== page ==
# fire: Evaluate rules and obtain truth-degrees In beerda/lfl: Linguistic Fuzzy Logic

## Description

Given truth degrees of predicates, compute the truth value of given list of rules.

## Usage

 ```1 2 3 4 5 6 7``` ```fire( x, rules, tnorm = c("goedel", "goguen", "lukasiewicz"), onlyAnte = TRUE, parallel = FALSE ) ```

## Arguments

 `x` Truth degrees of predicates. `x` could be either a numeric matrix or a numeric vector. If vector is given then each named element represents a truth value of a predicate. If matrix is given then each row of the matrix is evaluated sequentially as a vector. The values must be in the interval [0, 1]. `rules` Either an object of S3 class `farules()` or a list of character vectors where each vector is a rule in a conjunctive form. Elements of these character vectors (i.e., predicate names) must correspond to the `x`'s names (of elements resp. columns if `x` is a vector resp. matrix). `tnorm` A character string representing a triangular norm to be used (either `"goedel"`, `"goguen"`, or `"lukasiewicz"`) or an arbitrary function that performs element-wise computation on arbitrary number of vector parameters similarly as e.g. `pgoedel.tnorm()`, `pgoguen.tnorm()` or `plukas.tnorm()`. `onlyAnte` `TRUE` is useful if rules store both the antecedent and consequent and if only the antecedent-part of a rule should be included into the evaluated conjunction. Antecedent-part of a rule are all predicates in the vector starting from the 2nd position. `TRUE` value in this parameter causes the first element of each rule to be ignored. If `FALSE`, all predicates in a rule will be included in the conjunction. `parallel` Deprecated parameter. Computation is done sequentially.

## Details

The aim of this function is to compute the truth value of each rule in a `rules` list by assigning truth values to rule's predicates given by data `x`.

`x` is a numeric vector or numeric matrix of truth values of predicates. If `x` is vector then `names(x)` must correspond to the predicate names in `rules`. If `x` is a matrix then each column should represent a predicate and thus `colnames(x)` must correspond to predicate names in `rules`. Values of `x` are interpreted as truth values, i.e., they must be from the interval [0, 1]. If matrix is given, the resulting truth values are computed row-wisely.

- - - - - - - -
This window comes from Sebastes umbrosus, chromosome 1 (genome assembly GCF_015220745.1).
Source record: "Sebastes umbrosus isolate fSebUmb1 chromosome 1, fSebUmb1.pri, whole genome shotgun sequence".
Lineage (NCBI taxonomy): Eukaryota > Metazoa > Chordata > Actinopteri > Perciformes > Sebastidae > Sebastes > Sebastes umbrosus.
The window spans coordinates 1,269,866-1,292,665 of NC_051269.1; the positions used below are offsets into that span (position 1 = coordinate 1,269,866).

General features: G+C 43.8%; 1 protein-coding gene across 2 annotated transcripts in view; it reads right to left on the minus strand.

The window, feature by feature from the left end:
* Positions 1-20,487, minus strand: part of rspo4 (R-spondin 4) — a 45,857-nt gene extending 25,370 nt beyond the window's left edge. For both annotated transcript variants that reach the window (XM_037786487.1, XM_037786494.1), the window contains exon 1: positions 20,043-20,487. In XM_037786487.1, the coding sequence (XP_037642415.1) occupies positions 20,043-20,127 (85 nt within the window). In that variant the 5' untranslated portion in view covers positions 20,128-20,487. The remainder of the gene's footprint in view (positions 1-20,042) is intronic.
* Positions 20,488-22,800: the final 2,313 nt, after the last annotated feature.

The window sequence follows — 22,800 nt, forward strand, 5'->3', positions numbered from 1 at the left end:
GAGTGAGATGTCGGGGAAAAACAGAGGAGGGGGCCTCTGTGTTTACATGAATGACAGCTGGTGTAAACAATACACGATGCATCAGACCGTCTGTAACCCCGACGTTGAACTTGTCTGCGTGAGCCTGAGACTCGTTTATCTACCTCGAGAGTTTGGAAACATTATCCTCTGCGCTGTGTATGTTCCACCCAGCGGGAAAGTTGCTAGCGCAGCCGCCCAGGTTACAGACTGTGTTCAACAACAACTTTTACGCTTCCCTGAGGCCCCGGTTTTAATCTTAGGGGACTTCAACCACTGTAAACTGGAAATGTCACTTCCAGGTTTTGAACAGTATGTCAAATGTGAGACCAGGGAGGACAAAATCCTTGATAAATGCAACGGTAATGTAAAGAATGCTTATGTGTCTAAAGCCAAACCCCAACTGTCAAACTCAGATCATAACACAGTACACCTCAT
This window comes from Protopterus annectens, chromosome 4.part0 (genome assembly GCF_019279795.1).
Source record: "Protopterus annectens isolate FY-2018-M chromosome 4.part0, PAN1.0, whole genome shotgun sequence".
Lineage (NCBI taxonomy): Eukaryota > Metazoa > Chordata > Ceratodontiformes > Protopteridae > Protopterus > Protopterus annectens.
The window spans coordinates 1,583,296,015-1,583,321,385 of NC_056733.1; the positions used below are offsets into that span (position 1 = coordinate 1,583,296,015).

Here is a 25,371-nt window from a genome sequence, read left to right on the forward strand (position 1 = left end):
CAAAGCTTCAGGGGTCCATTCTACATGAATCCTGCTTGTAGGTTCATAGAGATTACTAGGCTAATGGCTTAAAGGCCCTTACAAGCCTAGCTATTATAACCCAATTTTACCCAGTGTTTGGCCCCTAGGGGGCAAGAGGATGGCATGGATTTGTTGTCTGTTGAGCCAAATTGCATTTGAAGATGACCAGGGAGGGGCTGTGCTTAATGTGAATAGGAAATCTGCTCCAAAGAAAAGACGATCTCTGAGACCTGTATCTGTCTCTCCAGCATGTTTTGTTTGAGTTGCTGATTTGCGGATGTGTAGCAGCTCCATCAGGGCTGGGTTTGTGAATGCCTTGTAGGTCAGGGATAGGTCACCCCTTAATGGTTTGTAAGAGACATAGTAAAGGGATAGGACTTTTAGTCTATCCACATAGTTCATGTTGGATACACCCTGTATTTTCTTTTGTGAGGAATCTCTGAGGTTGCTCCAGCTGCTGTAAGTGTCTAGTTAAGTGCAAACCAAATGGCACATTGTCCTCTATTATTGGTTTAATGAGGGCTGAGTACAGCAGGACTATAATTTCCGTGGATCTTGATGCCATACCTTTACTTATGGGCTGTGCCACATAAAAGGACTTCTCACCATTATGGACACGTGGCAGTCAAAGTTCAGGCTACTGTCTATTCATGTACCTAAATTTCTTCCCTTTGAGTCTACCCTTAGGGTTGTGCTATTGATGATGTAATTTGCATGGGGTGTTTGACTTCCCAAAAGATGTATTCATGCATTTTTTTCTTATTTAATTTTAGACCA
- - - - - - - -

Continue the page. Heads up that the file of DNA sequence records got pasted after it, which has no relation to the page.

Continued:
`rules` may be a list of character vectors or an instance of the S3 class `farules()`. The character vectors in the `rules` list represent formulae in conjunctive form. If `onlyAnte=FALSE`, `fire()` treats the rule as a conjunction of all predicates, i.e., a conjunction of all predicates is computed. If `onlyAnte=TRUE`, the first element of each rule is removed prior evaluation, i.e., a conjunction of all predicates except the first are computed: this is useful if `rules` is a `farules()` object, since `farules()` objects save a rule's consequent as the first element (see also `antecedents()` and `consequents()` functions).

The type of conjunction to be computed can be specified with the `tnorm` parameter.

## Value

If `x` is a matrix then the result of this function is a list of numeric vectors with truth values of each rule, i.e., each element of the resulting list corresponds to a rule and each value of the vector in the resulting list corresponds to a row of the original data matrix `x`.

`x` as a vector is treated as a single-row matrix.

## Author(s)

Michal Burda

`aggregateConsequents()`, `defuzz()`, `perceive()`, `pbld()`, `fcut()`, `lcut()`, `farules()`
 ``` 1 2 3 4 5 6 7 8 9 10 11 12 13 14 15 16 17 18 19 20``` ```# fire whole rules on a vector x <- 1:10 / 10 names(x) <- letters[1:10] rules <- list(c('a', 'c', 'e'), c('b'), c('d', 'a'), c('c', 'a', 'b')) fire(x, rules, tnorm='goguen', onlyAnte=FALSE) # fire antecedents of the rules on a matrix x <- matrix(1:20 / 20, nrow=2) colnames(x) <- letters[1:10] rules <- list(c('a', 'c', 'e'), c('b'), c('d', 'a'), c('c', 'a', 'b')) fire(x, rules, tnorm='goedel', onlyAnte=TRUE) # the former command should be equal to fire(x, antecedents(rules), tnorm='goedel', onlyAnte=FALSE) ```